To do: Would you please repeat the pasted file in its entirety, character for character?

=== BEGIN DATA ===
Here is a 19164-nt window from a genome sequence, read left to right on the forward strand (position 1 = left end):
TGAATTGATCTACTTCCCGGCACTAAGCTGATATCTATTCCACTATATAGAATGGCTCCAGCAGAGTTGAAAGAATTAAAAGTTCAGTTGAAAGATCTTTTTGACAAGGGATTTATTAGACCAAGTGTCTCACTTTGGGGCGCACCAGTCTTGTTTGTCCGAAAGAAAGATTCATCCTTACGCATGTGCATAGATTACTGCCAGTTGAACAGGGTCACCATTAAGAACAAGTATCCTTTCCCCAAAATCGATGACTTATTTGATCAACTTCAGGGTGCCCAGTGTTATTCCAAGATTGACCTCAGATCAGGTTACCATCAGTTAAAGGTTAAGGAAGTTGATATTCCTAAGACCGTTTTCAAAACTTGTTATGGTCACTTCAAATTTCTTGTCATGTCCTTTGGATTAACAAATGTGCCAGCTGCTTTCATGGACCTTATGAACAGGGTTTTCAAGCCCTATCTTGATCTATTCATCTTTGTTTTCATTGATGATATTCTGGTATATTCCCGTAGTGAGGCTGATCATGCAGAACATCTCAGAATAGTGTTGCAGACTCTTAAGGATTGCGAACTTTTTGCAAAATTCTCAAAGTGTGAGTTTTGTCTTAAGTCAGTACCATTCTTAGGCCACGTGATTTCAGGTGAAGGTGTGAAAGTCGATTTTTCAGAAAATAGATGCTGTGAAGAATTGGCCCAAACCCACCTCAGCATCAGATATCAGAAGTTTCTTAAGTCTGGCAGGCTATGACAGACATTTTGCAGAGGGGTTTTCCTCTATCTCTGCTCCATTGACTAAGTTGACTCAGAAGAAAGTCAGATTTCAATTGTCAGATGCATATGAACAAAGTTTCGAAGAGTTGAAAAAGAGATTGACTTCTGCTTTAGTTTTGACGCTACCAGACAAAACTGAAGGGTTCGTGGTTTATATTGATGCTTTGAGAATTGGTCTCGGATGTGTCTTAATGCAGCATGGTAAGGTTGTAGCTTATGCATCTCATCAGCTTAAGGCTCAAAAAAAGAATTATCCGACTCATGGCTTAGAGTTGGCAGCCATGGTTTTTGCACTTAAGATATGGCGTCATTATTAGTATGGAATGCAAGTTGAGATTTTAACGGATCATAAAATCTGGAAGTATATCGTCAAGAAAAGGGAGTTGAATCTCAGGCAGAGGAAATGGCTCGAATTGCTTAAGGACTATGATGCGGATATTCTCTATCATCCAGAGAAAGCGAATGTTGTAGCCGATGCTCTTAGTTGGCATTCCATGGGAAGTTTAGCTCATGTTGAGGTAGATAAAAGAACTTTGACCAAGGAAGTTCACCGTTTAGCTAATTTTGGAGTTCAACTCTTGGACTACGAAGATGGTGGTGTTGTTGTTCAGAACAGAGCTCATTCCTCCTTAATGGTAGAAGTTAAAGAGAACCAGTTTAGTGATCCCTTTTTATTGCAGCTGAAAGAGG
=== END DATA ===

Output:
Here is a 19164-nt window from a genome sequence, read left to right on the forward strand (position 1 = left end):
TGAATTGATCTACTTCCCGGCACTAAGCTGATATCTATTCCACTATATAGAATGGCTCCAGCAGAGTTGAAAGAATTAAAAGTTCAGTTGAAAGATCTTTTTGACAAGGGATTTATTAGACCAAGTGTCTCACTTTGGGGCGCACCAGTCTTGTTTGTCCGAAAGAAAGATTCATCCTTACGCATGTGCATAGATTACTGCCAGTTGAACAGGGTCACCATTAAGAACAAGTATCCTTTCCCCAAAATCGATGACTTATTTGATCAACTTCAGGGTGCCCAGTGTTATTCCAAGATTGACCTCAGATCAGGTTACCATCAGTTAAAGGTTAAGGAAGTTGATATTCCTAAGACCGTTTTCAAAACTTGTTATGGTCACTTCAAATTTCTTGTCATGTCCTTTGGATTAACAAATGTGCCAGCTGCTTTCATGGACCTTATGAACAGGGTTTTCAAGCCCTATCTTGATCTATTCATCTTTGTTTTCATTGATGATATTCTGGTATATTCCCGTAGTGAGGCTGATCATGCAGAACATCTCAGAATAGTGTTGCAGACTCTTAAGGATTGCGAACTTTTTGCAAAATTCTCAAAGTGTGAGTTTTGTCTTAAGTCAGTACCATTCTTAGGCCACGTGATTTCAGGTGAAGGTGTGAAAGTCGATTTTTCAGAAAATAGATGCTGTGAAGAATTGGCCCAAACCCACCTCAGCATCAGATATCAGAAGTTTCTTAAGTCTGGCAGGCTATGACAGACATTTTGCAGAGGGGTTTTCCTCTATCTCTGCTCCATTGACTAAGTTGACTCAGAAGAAAGTCAGATTTCAATTGTCAGATGCATATGAACAAAGTTTCGAAGAGTTGAAAAAGAGATTGACTTCTGCTTTAGTTTTGACGCTACCAGACAAAACTGAAGGGTTCGTGGTTTATATTGATGCTTTGAGAATTGGTCTCGGATGTGTCTTAATGCAGCATGGTAAGGTTGTAGCTTATGCATCTCATCAGCTTAAGGCTCAAAAAAAGAATTATCCGACTCATGGCTTAGAGTTGGCAGCCATGGTTTTTGCACTTAAGATATGGCGTCATTATTAGTATGGAATGCAAGTTGAGATTTTAACGGATCATAAAATCTGGAAGTATATCGTCAAGAAAAGGGAGTTGAATCTCAGGCAGAGGAAATGGCTCGAATTGCTTAAGGACTATGATGCGGATATTCTCTATCATCCAGAGAAAGCGAATGTTGTAGCCGATGCTCTTAGTTGGCATTCCATGGGAAGTTTAGCTCATGTTGAGGTAGATAAAAGAACTTTGACCAAGGAAGTTCACCGTTTAGCTAATTTTGGAGTTCAACTCTTGGACTACGAAGATGGTGGTGTTGTTGTTCAGAACAGAGCTCATTCCTCCTTAATGGTAGAAGTTAAAGAGAACCAGTTTAGTGATCCCTTTTTATTGCAGCTGAAAGAGG